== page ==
How Writing Your First Novel During NaNoWriMo Is Like Having Your First Baby
Two Kinds of Babies--a Child and a Book
I've wanted to write a novel since I first started reading them. Half-formed ideas came and went, but in college, a couple of ideas wedged their way into my brain and my mind's been pregnant with them since. That was 2002.
After ten years of gestation and several failed NaNoWriMo attempts the equivalent of Braxton-Hicks contractions, I'm pushing this baby out. I just have to push for 30 days and the next part should be easy (until it's time to revise). The crowning should happen around Thanksgiving. I'm sure I won't be completely done by the end of the month, but I'll have a book-like thing in my hands to mold and sculpt into something other people might want to hang out with one day.
Writing your first novel—and possibly your second, third…fifteenth (I haven't gotten there yet, obviously)—during NaNoWriMo is a lot like having your first baby. The similarities I've noticed include:
- You're either writing a novel or you're not. The characters aren't leaving your mind, even when you think you're thinking about something else.
- You're constantly informing people of your updated word count. It's really hard to refrain from doing it every. single. day. See my Twitter account. It's like smacking somebody in the face over and over and over with a wallet that's spewing pictures of your incredibly adorable kid in various stages of development, wearing a variety of costumes, and covered in Spaghetti-O's. You think they care. And you know you watched that episode of Family Guy.
- From the moment of conception, you daydream about what they'll be when they grow up, and how you really hope they'll make enough money to live very comfortably. You probably have a secret (or not so secret) fantasy that they'll be respected/famous in their field. Maybe they'll even be in the movies. I only wish that on my book, not my kid, by the way.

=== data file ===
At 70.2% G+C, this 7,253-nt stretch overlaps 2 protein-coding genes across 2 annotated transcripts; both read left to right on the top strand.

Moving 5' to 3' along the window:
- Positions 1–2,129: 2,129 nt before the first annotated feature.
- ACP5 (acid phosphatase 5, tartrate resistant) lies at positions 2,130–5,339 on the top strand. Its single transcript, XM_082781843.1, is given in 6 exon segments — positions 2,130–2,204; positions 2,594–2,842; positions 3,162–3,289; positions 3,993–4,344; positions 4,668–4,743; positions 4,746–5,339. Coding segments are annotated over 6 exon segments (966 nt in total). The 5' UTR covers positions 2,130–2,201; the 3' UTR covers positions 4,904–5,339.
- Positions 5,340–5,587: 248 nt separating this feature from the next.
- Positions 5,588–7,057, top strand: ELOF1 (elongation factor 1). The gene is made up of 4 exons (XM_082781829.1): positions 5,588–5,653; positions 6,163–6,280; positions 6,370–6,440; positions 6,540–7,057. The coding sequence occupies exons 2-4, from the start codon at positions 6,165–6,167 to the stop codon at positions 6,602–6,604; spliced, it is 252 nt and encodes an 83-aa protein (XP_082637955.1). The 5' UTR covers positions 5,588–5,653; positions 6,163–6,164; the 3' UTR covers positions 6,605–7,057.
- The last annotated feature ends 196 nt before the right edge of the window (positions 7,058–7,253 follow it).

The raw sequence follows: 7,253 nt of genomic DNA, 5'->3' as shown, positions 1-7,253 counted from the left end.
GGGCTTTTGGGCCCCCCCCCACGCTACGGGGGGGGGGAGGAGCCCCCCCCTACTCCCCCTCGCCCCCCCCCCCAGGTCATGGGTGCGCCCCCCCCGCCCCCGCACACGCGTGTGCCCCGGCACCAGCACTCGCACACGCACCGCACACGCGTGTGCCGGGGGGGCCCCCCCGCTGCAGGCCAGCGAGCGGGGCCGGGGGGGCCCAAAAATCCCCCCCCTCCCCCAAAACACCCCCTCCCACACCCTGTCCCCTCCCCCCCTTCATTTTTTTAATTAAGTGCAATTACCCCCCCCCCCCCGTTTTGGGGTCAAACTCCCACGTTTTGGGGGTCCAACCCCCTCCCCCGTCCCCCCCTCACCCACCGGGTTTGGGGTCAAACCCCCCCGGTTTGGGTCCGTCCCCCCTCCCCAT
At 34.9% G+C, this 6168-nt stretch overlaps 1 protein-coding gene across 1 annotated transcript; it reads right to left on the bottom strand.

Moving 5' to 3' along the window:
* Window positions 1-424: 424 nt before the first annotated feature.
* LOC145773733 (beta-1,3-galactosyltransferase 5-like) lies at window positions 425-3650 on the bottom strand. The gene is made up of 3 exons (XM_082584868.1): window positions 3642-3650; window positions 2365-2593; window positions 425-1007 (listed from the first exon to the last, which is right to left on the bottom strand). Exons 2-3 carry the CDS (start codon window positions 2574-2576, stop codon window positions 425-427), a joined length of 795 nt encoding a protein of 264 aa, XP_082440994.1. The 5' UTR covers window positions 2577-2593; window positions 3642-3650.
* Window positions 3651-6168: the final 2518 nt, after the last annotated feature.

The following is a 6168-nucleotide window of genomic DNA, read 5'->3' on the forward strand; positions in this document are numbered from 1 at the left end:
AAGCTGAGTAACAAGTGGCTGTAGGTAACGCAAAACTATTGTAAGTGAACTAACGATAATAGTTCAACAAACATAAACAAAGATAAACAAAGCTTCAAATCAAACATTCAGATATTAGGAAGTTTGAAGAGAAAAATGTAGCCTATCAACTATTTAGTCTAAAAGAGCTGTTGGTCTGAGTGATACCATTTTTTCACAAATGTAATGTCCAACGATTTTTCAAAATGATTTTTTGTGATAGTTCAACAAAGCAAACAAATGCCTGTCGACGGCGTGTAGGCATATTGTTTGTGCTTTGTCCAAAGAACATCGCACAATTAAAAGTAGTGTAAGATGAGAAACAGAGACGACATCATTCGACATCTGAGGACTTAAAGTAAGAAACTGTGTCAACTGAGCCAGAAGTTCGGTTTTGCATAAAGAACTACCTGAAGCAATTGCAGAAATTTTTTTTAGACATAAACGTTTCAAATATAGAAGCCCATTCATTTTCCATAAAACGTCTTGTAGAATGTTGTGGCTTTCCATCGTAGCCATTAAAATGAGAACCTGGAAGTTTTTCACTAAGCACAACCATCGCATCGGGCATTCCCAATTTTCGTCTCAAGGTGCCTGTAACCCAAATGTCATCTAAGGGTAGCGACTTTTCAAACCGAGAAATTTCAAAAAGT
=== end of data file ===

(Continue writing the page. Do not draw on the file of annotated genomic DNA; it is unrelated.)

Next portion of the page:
- You regularly wake up from a blissful sleep in the early hours of the morning, don't get to go to bed at all some nights, and are jolted out of hot shower/bath dazes because your characters are demanding something or there's a problem you know how to solve. They're going to scream at you until it gets taken care of. Also? You may forget to eat, shower, or change out of your pajamas. Go do that. Now. Thank me for the reminder in the comments section.
- You get a little bit competitive. When a fellow NaNoWriMo'er says he's broken 20,000 words, you aim to break 25,000. Their kid may have learned to sit up first, but yours will be reciting monologues by age 2.
- You try to throw out words of encouragement between scenes to people newer to the game. "Oh, the tantrums seem to calm down around the four-year mark! Just power through this first part with an optimistic attitude and you'll be fine!"
- The labor is grueling and painful, but when you look back, it was totally worth it.
- You give it everything you have and love watching it grow and change. Still, at some level, you can't wait for it to get out of the house and start supporting itself.
- You're afraid of making a single mistake. Terrified of choosing the wrong word, making the wrong chapter break, confusing details... What if you screw it up for good? What if everything isn't perfect?
Once people know what you're doing, they have no problem telling you how to do it. Even the ones who haven't written books. Especially the ones who've never written books.
The great thing about writing your first novel is that you can edit to your heart's content, so revise, revise, revise. If you goof, it doesn't matter; you can't scar your book for life.